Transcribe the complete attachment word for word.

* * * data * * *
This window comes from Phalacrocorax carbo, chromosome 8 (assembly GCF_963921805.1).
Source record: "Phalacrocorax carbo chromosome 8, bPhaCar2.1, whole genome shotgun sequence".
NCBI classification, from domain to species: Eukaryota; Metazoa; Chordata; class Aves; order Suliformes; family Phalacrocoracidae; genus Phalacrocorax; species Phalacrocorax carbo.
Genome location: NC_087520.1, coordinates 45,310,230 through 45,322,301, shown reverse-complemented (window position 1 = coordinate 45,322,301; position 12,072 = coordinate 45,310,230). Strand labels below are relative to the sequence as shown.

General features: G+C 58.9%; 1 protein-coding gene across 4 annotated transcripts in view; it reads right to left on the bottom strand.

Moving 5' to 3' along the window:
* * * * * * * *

This window comes from Phalacrocorax carbo, chromosome 8 (assembly GCF_963921805.1).
Source record: "Phalacrocorax carbo chromosome 8, bPhaCar2.1, whole genome shotgun sequence".
NCBI classification, from domain to species: Eukaryota; Metazoa; Chordata; class Aves; order Suliformes; family Phalacrocoracidae; genus Phalacrocorax; species Phalacrocorax carbo.
Genome location: NC_087520.1, coordinates 45,310,230 through 45,322,301, shown reverse-complemented (window position 1 = coordinate 45,322,301; position 12,072 = coordinate 45,310,230). Strand labels below are relative to the sequence as shown.

General features: G+C 58.9%; 1 protein-coding gene across 4 annotated transcripts in view; it reads right to left on the bottom strand.

Moving 5' to 3' along the window: